For the first 100 natural numbers, find the digital sums
’ total of the first 100 decimal digits of all irrational roots.
A number’s digital sum
is the sum of its digits.
The main task in the question is calculating irrational roots fast with a 100 digit precision.
A simple brute force solution will do a decent job here.
for
loop for n
between 1-100.n
, we will add the digital sum of its root (with a 100 decimal precision).We have to implement our own function for root calculation.
Dr. Frazer Jarvis explains a faster and precise way of calculating roots in the following document.
According to the document, the root of n
can be calculated faster by subtraction.
Let:
n
: The number whose root we want.
a
= 5*n
.
b
= 5.
Now, repeat the following steps:
if a
>=b
:
a
= a
- b
b
= b
+ 10
if a
<b
:
Add two 0’s at the end of a
:
a
= a
x100
Add one 0 in b
just before the last digit:
b
= ( b
- b
%10 )x10 + b
%10
While repeating the steps above, b
's value will be the root of n
's digits. As we repeat the steps above, the precision will increase. Hence, we will stop when we get a 100-decimal-precision.
a | b | |
1st time | 10 | 5 |
2nd time | 5 | 15 |
3rd time | 500 | 105 |
4th time | 395 | 115 |
5th time | 280 | 125 |
6th time | 155 | 135 |
# dSum calculates digital sum of n def dSum(n): sum = 0 while n!=0: sum+=n%10 n//=10 return sum # fastRoot will calculate root of n with 100 decimal digit precision. def fastRoot(n): a=5*n b=5 limit = 10**(101) while b<limit: if a>=b: a-=b b+=10 else: a*=100 b= (b-b%10)*10 + b%10 root = int(str(b)[:100]) return root result=0 for n in range(1,101): if n not in [1,4,9,16,25,36,49,64,81,100]: rootN = fastRoot(n) result += dSum(rootN) print(result)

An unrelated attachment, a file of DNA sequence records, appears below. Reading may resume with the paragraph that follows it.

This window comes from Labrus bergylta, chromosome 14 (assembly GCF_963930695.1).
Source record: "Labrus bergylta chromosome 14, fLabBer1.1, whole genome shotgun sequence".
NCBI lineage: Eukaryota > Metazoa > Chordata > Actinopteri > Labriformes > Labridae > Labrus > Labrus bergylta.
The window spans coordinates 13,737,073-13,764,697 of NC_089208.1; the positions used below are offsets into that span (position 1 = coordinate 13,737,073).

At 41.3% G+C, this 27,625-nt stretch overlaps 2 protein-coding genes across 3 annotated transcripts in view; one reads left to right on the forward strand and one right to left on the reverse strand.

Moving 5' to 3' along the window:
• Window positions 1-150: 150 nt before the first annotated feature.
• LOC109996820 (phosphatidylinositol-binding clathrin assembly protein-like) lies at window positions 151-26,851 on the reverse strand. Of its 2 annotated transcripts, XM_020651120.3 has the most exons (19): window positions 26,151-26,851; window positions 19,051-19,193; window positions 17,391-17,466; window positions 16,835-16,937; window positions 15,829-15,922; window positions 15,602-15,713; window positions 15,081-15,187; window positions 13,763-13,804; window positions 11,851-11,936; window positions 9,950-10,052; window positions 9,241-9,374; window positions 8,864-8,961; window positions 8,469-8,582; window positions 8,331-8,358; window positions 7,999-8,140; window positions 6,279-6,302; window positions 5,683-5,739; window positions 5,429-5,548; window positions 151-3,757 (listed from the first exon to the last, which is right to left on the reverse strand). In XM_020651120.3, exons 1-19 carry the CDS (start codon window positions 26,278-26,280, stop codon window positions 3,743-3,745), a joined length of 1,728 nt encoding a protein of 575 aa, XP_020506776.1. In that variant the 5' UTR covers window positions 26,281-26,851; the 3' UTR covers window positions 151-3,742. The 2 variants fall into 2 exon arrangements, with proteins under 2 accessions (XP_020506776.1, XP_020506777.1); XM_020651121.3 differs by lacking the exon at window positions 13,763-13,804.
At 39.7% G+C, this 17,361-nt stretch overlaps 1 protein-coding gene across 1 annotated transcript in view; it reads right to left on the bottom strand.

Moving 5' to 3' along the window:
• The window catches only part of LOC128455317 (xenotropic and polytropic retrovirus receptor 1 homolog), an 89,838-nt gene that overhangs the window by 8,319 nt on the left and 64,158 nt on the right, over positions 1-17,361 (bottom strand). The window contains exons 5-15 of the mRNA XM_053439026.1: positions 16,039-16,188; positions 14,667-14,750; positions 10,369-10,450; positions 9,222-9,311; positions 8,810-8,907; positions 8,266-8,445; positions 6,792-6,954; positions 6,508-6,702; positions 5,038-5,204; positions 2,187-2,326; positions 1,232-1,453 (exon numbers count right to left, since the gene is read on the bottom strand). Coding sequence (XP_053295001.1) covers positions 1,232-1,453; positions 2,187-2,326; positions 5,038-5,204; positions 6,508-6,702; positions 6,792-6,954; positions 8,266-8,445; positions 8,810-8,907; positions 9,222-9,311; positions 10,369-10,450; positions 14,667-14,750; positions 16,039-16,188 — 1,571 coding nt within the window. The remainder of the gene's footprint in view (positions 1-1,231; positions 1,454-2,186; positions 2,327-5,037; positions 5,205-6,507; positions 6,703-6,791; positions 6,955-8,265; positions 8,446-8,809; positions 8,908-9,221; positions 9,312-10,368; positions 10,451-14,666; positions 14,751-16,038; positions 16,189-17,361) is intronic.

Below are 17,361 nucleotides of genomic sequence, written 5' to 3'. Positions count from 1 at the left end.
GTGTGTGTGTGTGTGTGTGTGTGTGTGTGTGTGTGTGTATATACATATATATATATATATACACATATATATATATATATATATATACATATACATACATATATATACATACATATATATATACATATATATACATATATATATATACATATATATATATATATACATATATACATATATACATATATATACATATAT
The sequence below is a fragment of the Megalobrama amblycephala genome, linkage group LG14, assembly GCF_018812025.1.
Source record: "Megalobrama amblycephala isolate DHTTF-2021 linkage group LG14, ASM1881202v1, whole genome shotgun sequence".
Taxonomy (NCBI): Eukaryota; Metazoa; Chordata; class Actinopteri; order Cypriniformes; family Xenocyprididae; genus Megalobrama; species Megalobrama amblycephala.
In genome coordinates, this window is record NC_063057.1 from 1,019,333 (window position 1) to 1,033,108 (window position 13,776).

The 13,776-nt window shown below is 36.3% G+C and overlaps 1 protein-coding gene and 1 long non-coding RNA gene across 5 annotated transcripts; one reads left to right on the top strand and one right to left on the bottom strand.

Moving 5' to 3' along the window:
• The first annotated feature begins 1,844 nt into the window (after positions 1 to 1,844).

Lines 2-7: We define a function, dSum
, which takes a number n
as input. It returns the digital sum of n
.
Lines 10-23: We define a function, fastRoot
, which takes n
as input. It computes the root of n
with a 100 digit precision by the method discussed above and returns this root.
Line 27: We initialize our
result
with 0.
Lines 28-31: We start a for-loop
for n
from 1 to 100. For every non-perfect-square n
, we increment our result
with the digital sum of n
's 100-digit-precision root.
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